Andres Amador is a Northern California-based artist. His artwork can span over 100,000 sqft, achievable during low tide. With tight time constraints and big goals, Andres is posed with the question: ‘How does one create from within that which one is creating?’ Exploring this concept of self-creation has brought Andres to investigate natural and human-devised systems of structure and growth. His artworks do not last long- within minutes of finishing a piece, and often while still in progress, the returning tide begins resetting the canvas. This is not unsettling for Amador who values the contemplative act of creation within the serene and dramatic environments his work takes him. The entire act becomes a meditation of being in the moment, of celebrating and being at peace with life. Explore more of Andres Amador and his landscape art.
“My art is my way of processing the world I experience and recreating it in grand yet fleeting ways that are a tribute to the regenerative capacity of nature and the human spirit. I wish for viewers of my work to experience a sense of wonder and renewed appreciation for the miracle of life. I offer an opportunity to step outside of one’s everyday life and stand present in this timeless moment.”
Join us for an Artist Talk with Andres Amador on February 12, 2022, at 7 pm.
Michelle Kurtis Cole
Michelle has been attracted to glass since her grandmother gave her her first strand of beads as a small girl. The transparency, the bright colors, the shiny finish and the play of light are what initially captured her. From beadwork she moved to stained glass, which ignited an exploration of all forms of glassmaking. She found her passion best expressed in glass casting and sculpting. She studied at The Studio at Corning Museum of Glass, Pilchuck Glass School, North Lands Creative Glass, Bullseye Glass and Maryland Institute of Art with esteemed instructors in virtually every form/technique of glass art. She has participated in numerous residencies; the most formative were in the Czech Republic and Scotland. Michelle’s works are found in collector’s homes internationally. She established the Kiln Formed Art Glass program at UCSD Craft Center. She initiated a program to grow coral on hand sculpted glass coral forms for the Coral Regeneration Project at Scripps Institution of Oceanography. Michelle’s studio is in Cardiff, CA. Discover more about Michelle Kurtis Cole.
I have been making innovative work for over 40 years. Addressing the issues of being a female in a male-dominated field (woodworking), a minority, and being disabled (deaf with cerebral palsy) has made for an interesting adventure of navigating this challenging road to my career as I know it now. That, and challenging the norms of this chosen field of woodworking certainly has informed my practice of combined ideologies of feminism, ethnicity, traditional/domestic, craft objects (furniture), and historical and social narratives.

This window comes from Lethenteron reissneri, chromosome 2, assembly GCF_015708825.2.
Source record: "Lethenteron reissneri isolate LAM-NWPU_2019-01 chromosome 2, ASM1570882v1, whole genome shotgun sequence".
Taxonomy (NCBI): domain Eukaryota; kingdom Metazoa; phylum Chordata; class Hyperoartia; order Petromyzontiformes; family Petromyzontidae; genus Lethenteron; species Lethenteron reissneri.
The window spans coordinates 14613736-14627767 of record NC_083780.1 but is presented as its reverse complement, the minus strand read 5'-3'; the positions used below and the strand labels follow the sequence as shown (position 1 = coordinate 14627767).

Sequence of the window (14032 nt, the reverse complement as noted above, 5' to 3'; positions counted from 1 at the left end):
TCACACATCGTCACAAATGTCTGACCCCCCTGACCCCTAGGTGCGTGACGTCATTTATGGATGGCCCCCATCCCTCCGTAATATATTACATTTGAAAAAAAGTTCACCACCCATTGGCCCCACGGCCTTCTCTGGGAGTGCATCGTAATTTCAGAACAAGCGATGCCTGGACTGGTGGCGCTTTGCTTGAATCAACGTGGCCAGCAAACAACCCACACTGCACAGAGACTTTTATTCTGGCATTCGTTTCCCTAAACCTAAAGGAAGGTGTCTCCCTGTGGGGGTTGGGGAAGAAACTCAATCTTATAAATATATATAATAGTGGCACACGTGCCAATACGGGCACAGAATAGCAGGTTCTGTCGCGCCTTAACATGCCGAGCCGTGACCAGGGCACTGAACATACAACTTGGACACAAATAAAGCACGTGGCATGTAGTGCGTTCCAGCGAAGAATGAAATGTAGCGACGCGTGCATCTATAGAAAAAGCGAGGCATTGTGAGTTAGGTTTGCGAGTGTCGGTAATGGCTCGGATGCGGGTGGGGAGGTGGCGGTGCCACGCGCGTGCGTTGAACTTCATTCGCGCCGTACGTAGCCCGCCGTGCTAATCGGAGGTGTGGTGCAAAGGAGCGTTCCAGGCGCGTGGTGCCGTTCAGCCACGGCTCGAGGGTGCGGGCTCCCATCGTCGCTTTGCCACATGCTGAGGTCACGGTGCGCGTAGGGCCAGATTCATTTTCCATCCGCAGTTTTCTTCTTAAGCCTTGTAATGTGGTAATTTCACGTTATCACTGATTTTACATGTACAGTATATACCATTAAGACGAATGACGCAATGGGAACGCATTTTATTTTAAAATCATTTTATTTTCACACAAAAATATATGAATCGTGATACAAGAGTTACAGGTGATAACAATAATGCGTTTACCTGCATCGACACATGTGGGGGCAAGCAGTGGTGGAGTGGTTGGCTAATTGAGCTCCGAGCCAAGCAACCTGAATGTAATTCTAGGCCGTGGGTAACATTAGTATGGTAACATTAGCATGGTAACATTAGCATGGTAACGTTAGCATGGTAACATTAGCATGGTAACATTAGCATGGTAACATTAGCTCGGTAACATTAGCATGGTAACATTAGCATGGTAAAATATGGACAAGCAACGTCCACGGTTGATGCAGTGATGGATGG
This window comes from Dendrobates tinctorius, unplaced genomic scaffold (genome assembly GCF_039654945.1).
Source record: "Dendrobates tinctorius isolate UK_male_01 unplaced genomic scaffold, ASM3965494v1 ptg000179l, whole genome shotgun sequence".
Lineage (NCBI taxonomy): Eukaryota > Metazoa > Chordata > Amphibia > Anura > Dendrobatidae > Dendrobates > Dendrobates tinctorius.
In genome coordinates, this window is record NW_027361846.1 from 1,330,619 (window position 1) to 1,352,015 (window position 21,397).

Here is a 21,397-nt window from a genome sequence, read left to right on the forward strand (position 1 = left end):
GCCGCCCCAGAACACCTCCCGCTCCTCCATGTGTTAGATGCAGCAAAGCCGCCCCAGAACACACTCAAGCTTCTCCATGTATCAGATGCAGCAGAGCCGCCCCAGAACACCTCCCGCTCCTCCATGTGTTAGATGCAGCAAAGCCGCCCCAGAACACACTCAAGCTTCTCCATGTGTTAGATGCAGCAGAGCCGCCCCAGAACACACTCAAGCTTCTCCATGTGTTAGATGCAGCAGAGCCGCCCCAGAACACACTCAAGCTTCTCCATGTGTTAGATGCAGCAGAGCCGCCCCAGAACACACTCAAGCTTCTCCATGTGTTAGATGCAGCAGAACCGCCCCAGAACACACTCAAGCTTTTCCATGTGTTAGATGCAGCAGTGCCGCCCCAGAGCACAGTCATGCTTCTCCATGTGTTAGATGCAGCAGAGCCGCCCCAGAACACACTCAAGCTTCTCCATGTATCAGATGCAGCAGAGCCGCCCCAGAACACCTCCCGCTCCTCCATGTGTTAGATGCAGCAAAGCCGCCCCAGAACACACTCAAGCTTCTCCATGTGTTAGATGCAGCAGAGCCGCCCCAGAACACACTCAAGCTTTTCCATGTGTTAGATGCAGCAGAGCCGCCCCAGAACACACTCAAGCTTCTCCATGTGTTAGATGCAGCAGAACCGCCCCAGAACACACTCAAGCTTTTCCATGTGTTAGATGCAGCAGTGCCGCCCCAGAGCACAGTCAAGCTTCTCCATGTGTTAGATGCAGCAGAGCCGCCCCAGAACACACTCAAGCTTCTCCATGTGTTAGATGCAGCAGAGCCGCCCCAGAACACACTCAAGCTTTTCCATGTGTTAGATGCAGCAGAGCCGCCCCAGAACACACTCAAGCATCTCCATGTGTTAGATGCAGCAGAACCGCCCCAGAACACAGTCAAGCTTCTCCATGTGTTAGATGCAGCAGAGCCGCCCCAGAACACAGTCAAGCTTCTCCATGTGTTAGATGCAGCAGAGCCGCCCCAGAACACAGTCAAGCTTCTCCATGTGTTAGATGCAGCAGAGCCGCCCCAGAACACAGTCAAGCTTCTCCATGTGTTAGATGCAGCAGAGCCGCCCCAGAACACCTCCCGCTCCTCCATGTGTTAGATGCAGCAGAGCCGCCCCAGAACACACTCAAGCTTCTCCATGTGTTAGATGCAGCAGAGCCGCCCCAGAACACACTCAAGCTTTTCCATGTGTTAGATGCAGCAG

My newer work has moved beyond the boundaries of traditional studio craft and into the realm of social practice. Executive Order 9066 explored my Japanese American heritage through the forced evacuation of my maternal grandparents from their home in California and addressed the shared emotional loss suffered by the Japanese American community in 1942. My latest work, The wildLIFE Project, focuses on the endangerment of wildlife, a cause that is very personal to me. I traveled to Kenya and met with wildlife advocates to investigate the dangers of the continued poaching of these magnificent animals. The trip served as a source of inspiration to create a new body of work and incorporate a strong societal message of advocacy for animals. See Wendy Maruyama extensive portfolio of work
Kathi McCord is a printmaker, illustrator, and a professor of art and film. She has illustrated over 40 books for children and has won numerous awards for her etchings. Kathi is passionately concerned with environmental issues. After one of many visits to the rainforests of Peru, Brazil, Costa Rica and Mexico, her frustration and anger witnessing these exquisite environments disappear, was more than she could bare. In response she drew an 18 foot long, 6 feet high graphite mural depicting all the flora and flora of a rainforest, then erased every inch of the entire drawing. It took an full weekend to erase it. When she is not drawing animals or the beauty of rainforest, much of Kathi’s imagery is borne of her Italian heritage where food and drink were essential to the fabric of life.
Tibetan Buddhist Monks from Gaden Shartse Monastery
The Tibetan Buddhist Monks of Gaden Shartse Norling Monastery in India Return to North County San Diego. They will be at the PHES for a Dharma talk, as well as the creation (and deconstruction) of a Sand Mandala The public is invited to watch the beautiful, meditative process and participate in several other healing arts ceremonies taking place at PHES. Click to find all about the exhibition-related events.
All proceeds benefit the Monks of Gaden Shartse and their monastery in southern India, a 501 (c) (3) nonprofit organization. www.sacredartsoftibettour.org/